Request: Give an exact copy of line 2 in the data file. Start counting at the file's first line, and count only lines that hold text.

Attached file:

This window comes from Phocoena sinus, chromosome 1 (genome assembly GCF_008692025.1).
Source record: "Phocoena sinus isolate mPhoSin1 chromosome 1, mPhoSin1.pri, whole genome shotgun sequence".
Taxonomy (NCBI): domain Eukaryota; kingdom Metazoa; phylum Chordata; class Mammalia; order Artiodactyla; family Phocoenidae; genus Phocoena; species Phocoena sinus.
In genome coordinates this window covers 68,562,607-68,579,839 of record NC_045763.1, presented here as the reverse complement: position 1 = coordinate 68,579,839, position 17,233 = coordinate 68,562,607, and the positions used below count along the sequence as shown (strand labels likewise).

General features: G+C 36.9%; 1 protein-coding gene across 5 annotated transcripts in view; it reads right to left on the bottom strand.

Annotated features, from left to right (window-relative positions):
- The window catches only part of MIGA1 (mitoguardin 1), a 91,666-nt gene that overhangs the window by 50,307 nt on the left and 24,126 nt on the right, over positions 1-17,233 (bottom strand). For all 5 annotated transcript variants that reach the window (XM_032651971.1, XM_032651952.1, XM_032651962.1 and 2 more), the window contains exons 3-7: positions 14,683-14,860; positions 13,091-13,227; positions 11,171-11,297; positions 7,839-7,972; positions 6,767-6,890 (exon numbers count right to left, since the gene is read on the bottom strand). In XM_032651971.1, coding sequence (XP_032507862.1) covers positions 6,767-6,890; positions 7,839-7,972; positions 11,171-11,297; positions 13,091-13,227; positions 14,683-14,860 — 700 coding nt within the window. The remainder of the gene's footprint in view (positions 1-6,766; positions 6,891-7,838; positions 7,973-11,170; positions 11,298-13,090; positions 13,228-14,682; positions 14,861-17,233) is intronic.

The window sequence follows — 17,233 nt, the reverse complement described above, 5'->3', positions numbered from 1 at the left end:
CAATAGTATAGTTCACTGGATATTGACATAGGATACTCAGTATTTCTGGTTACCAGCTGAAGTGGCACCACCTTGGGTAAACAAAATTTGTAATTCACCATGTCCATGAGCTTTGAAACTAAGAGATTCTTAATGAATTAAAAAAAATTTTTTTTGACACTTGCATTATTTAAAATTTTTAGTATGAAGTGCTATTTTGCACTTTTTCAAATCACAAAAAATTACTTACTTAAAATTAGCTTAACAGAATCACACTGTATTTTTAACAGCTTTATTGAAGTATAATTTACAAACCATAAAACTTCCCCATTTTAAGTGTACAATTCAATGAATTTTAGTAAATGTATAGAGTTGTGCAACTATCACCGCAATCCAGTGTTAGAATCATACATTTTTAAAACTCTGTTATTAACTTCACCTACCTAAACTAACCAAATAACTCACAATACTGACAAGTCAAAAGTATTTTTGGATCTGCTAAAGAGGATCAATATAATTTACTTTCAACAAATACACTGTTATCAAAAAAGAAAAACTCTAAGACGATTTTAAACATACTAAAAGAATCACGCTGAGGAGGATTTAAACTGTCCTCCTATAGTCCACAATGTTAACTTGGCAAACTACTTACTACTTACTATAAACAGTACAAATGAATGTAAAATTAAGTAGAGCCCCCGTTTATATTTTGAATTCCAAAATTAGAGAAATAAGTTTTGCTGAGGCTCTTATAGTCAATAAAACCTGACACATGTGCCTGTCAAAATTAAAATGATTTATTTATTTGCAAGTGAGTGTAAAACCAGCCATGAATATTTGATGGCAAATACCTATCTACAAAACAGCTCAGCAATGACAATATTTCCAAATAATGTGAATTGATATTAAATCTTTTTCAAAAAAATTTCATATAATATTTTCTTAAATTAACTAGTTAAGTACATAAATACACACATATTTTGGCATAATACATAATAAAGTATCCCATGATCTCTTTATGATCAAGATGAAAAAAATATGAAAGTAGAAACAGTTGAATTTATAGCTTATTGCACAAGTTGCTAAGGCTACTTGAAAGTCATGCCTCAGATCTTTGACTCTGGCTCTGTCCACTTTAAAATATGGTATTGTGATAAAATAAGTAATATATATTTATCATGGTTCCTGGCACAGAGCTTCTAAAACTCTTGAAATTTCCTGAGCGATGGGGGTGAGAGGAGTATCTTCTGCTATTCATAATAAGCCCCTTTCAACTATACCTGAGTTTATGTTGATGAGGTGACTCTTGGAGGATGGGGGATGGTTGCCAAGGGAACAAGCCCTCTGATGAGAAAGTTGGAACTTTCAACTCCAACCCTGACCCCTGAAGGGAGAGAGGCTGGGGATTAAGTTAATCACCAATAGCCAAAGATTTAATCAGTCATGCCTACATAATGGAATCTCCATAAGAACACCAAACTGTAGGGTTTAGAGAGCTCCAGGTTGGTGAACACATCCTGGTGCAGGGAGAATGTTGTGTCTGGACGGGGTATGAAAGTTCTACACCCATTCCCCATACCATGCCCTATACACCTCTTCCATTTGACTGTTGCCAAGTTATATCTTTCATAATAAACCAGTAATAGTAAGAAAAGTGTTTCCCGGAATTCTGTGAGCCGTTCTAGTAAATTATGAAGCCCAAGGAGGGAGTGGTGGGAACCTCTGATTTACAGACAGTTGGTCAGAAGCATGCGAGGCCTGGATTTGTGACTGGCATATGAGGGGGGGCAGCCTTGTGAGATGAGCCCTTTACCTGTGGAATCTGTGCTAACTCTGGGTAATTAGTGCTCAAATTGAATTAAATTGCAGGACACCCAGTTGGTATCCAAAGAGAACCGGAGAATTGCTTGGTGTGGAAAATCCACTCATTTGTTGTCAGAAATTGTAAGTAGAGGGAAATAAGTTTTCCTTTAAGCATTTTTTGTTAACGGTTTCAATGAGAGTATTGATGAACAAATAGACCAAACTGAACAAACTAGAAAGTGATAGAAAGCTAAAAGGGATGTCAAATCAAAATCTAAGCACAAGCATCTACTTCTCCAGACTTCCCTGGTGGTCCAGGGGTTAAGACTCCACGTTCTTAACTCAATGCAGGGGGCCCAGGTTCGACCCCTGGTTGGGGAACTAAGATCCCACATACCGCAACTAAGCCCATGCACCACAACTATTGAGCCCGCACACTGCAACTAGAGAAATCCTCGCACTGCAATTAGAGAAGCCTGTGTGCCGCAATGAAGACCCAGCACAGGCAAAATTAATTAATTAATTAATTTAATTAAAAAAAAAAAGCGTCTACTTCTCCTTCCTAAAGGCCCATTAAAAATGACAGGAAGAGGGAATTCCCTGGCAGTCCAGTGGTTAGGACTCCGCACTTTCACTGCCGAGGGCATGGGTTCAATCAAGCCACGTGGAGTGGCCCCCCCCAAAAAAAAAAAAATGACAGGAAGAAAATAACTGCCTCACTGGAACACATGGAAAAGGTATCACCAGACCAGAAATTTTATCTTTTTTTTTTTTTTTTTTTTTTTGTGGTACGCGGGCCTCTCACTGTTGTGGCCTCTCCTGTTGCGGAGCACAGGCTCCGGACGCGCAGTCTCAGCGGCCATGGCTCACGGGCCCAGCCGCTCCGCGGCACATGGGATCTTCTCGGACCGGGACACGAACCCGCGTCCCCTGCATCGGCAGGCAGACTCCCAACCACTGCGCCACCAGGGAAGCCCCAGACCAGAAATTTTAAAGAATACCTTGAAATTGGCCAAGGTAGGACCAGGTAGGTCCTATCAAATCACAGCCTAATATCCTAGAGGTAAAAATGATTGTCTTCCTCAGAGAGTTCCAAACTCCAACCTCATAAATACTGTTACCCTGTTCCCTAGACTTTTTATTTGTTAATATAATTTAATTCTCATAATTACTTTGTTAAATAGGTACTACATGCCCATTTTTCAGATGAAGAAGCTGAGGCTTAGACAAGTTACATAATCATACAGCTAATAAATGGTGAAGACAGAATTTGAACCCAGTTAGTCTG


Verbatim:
Source record: "Phocoena sinus isolate mPhoSin1 chromosome 1, mPhoSin1.pri, whole genome shotgun sequence".